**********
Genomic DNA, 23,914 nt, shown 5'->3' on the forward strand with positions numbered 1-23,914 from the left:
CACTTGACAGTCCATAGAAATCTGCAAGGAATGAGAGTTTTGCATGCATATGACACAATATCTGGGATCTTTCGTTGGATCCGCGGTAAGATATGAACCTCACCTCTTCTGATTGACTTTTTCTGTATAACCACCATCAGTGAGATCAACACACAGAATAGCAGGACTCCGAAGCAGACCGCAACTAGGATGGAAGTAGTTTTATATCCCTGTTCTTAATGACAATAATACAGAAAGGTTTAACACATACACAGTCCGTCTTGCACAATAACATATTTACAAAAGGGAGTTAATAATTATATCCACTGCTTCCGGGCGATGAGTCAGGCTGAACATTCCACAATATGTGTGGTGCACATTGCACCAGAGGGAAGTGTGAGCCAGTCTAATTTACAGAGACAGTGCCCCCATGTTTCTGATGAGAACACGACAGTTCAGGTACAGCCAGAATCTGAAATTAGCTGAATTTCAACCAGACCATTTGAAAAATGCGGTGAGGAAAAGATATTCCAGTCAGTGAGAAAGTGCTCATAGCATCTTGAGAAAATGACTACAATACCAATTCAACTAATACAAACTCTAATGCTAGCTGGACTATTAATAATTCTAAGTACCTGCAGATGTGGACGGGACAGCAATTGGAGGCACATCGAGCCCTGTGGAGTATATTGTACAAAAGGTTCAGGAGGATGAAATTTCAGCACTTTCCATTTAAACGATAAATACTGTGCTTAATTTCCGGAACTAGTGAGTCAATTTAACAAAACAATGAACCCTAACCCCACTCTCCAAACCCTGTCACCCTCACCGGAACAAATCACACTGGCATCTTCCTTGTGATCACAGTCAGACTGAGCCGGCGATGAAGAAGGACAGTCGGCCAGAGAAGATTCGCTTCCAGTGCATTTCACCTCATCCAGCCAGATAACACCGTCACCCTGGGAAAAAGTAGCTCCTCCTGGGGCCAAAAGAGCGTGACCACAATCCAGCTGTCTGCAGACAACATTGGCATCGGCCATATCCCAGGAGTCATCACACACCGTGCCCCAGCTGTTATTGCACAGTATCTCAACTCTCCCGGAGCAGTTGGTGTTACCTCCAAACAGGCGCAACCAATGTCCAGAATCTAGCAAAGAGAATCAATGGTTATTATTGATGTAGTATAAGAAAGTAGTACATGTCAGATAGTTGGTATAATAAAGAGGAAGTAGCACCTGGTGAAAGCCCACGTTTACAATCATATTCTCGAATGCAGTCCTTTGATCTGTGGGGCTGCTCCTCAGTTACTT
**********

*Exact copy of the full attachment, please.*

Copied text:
Genomic DNA, 23,914 nt, shown 5'->3' on the forward strand with positions numbered 1-23,914 from the left:
CACTTGACAGTCCATAGAAATCTGCAAGGAATGAGAGTTTTGCATGCATATGACACAATATCTGGGATCTTTCGTTGGATCCGCGGTAAGATATGAACCTCACCTCTTCTGATTGACTTTTTCTGTATAACCACCATCAGTGAGATCAACACACAGAATAGCAGGACTCCGAAGCAGACCGCAACTAGGATGGAAGTAGTTTTATATCCCTGTTCTTAATGACAATAATACAGAAAGGTTTAACACATACACAGTCCGTCTTGCACAATAACATATTTACAAAAGGGAGTTAATAATTATATCCACTGCTTCCGGGCGATGAGTCAGGCTGAACATTCCACAATATGTGTGGTGCACATTGCACCAGAGGGAAGTGTGAGCCAGTCTAATTTACAGAGACAGTGCCCCCATGTTTCTGATGAGAACACGACAGTTCAGGTACAGCCAGAATCTGAAATTAGCTGAATTTCAACCAGACCATTTGAAAAATGCGGTGAGGAAAAGATATTCCAGTCAGTGAGAAAGTGCTCATAGCATCTTGAGAAAATGACTACAATACCAATTCAACTAATACAAACTCTAATGCTAGCTGGACTATTAATAATTCTAAGTACCTGCAGATGTGGACGGGACAGCAATTGGAGGCACATCGAGCCCTGTGGAGTATATTGTACAAAAGGTTCAGGAGGATGAAATTTCAGCACTTTCCATTTAAACGATAAATACTGTGCTTAATTTCCGGAACTAGTGAGTCAATTTAACAAAACAATGAACCCTAACCCCACTCTCCAAACCCTGTCACCCTCACCGGAACAAATCACACTGGCATCTTCCTTGTGATCACAGTCAGACTGAGCCGGCGATGAAGAAGGACAGTCGGCCAGAGAAGATTCGCTTCCAGTGCATTTCACCTCATCCAGCCAGATAACACCGTCACCCTGGGAAAAAGTAGCTCCTCCTGGGGCCAAAAGAGCGTGACCACAATCCAGCTGTCTGCAGACAACATTGGCATCGGCCATATCCCAGGAGTCATCACACACCGTGCCCCAGCTGTTATTGCACAGTATCTCAACTCTCCCGGAGCAGTTGGTGTTACCTCCAAACAGGCGCAACCAATGTCCAGAATCTAGCAAAGAGAATCAATGGTTATTATTGATGTAGTATAAGAAAGTAGTACATGTCAGATAGTTGGTATAATAAAGAGGAAGTAGCACCTGGTGAAAGCCCACGTTTACAATCATATTCTCGAATGCAGTCCTTTGATCTGTGGGGCTGCTCCTCAGTTACTT